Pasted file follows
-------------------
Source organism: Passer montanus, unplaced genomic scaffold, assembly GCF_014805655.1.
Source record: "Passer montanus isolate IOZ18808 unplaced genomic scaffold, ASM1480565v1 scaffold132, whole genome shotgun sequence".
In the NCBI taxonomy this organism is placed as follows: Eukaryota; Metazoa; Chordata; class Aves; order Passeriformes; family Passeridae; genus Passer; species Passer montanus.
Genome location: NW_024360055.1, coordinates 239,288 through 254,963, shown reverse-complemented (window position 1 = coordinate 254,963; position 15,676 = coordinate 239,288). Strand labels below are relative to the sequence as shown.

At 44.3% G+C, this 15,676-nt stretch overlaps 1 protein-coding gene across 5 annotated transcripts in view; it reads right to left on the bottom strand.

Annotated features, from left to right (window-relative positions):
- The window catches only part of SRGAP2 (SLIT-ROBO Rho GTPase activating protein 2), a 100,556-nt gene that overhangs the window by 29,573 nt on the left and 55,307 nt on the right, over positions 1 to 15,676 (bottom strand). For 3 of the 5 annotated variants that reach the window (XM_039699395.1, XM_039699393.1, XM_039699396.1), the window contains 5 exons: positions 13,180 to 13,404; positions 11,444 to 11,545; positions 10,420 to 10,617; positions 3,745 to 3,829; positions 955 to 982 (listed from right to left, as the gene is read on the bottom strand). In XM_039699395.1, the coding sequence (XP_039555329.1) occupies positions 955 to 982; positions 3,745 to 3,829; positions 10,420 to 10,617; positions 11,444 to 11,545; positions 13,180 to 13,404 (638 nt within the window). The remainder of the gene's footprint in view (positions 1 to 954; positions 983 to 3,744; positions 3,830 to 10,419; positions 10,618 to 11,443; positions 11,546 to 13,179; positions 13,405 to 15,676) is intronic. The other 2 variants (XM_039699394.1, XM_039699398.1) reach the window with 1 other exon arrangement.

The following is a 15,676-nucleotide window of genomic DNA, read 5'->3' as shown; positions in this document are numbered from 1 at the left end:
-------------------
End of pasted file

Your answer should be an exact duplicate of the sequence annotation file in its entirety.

Source organism: Passer montanus, unplaced genomic scaffold, assembly GCF_014805655.1.
Source record: "Passer montanus isolate IOZ18808 unplaced genomic scaffold, ASM1480565v1 scaffold132, whole genome shotgun sequence".
In the NCBI taxonomy this organism is placed as follows: Eukaryota; Metazoa; Chordata; class Aves; order Passeriformes; family Passeridae; genus Passer; species Passer montanus.
Genome location: NW_024360055.1, coordinates 239,288 through 254,963, shown reverse-complemented (window position 1 = coordinate 254,963; position 15,676 = coordinate 239,288). Strand labels below are relative to the sequence as shown.

At 44.3% G+C, this 15,676-nt stretch overlaps 1 protein-coding gene across 5 annotated transcripts in view; it reads right to left on the bottom strand.

Annotated features, from left to right (window-relative positions):
- The window catches only part of SRGAP2 (SLIT-ROBO Rho GTPase activating protein 2), a 100,556-nt gene that overhangs the window by 29,573 nt on the left and 55,307 nt on the right, over positions 1 to 15,676 (bottom strand). For 3 of the 5 annotated variants that reach the window (XM_039699395.1, XM_039699393.1, XM_039699396.1), the window contains 5 exons: positions 13,180 to 13,404; positions 11,444 to 11,545; positions 10,420 to 10,617; positions 3,745 to 3,829; positions 955 to 982 (listed from right to left, as the gene is read on the bottom strand). In XM_039699395.1, the coding sequence (XP_039555329.1) occupies positions 955 to 982; positions 3,745 to 3,829; positions 10,420 to 10,617; positions 11,444 to 11,545; positions 13,180 to 13,404 (638 nt within the window). The remainder of the gene's footprint in view (positions 1 to 954; positions 983 to 3,744; positions 3,830 to 10,419; positions 10,618 to 11,443; positions 11,546 to 13,179; positions 13,405 to 15,676) is intronic. The other 2 variants (XM_039699394.1, XM_039699398.1) reach the window with 1 other exon arrangement.

The following is a 15,676-nucleotide window of genomic DNA, read 5'->3' as shown; positions in this document are numbered from 1 at the left end: